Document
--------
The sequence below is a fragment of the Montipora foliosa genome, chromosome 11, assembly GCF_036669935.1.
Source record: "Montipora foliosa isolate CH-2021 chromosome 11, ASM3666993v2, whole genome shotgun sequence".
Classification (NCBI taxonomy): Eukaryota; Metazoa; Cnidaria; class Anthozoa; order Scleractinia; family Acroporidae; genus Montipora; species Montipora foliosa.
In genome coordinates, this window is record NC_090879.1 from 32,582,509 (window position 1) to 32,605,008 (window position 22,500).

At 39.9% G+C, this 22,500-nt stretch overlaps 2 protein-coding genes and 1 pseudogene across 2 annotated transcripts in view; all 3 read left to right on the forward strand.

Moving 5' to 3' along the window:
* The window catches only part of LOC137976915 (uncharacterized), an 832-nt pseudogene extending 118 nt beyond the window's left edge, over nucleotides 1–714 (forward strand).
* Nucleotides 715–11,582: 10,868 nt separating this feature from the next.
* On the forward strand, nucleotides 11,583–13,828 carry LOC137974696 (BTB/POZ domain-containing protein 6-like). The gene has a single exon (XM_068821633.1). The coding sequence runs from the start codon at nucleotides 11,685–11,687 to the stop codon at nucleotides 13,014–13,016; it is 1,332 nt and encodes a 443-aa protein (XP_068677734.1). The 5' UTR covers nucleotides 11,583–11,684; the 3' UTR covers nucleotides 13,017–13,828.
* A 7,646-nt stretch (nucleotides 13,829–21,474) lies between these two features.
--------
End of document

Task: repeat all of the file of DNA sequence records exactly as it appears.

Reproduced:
The sequence below is a fragment of the Montipora foliosa genome, chromosome 11, assembly GCF_036669935.1.
Source record: "Montipora foliosa isolate CH-2021 chromosome 11, ASM3666993v2, whole genome shotgun sequence".
Classification (NCBI taxonomy): Eukaryota; Metazoa; Cnidaria; class Anthozoa; order Scleractinia; family Acroporidae; genus Montipora; species Montipora foliosa.
In genome coordinates, this window is record NC_090879.1 from 32,582,509 (window position 1) to 32,605,008 (window position 22,500).

At 39.9% G+C, this 22,500-nt stretch overlaps 2 protein-coding genes and 1 pseudogene across 2 annotated transcripts in view; all 3 read left to right on the forward strand.

Moving 5' to 3' along the window:
* The window catches only part of LOC137976915 (uncharacterized), an 832-nt pseudogene extending 118 nt beyond the window's left edge, over nucleotides 1–714 (forward strand).
* Nucleotides 715–11,582: 10,868 nt separating this feature from the next.
* On the forward strand, nucleotides 11,583–13,828 carry LOC137974696 (BTB/POZ domain-containing protein 6-like). The gene has a single exon (XM_068821633.1). The coding sequence runs from the start codon at nucleotides 11,685–11,687 to the stop codon at nucleotides 13,014–13,016; it is 1,332 nt and encodes a 443-aa protein (XP_068677734.1). The 5' UTR covers nucleotides 11,583–11,684; the 3' UTR covers nucleotides 13,017–13,828.
* A 7,646-nt stretch (nucleotides 13,829–21,474) lies between these two features.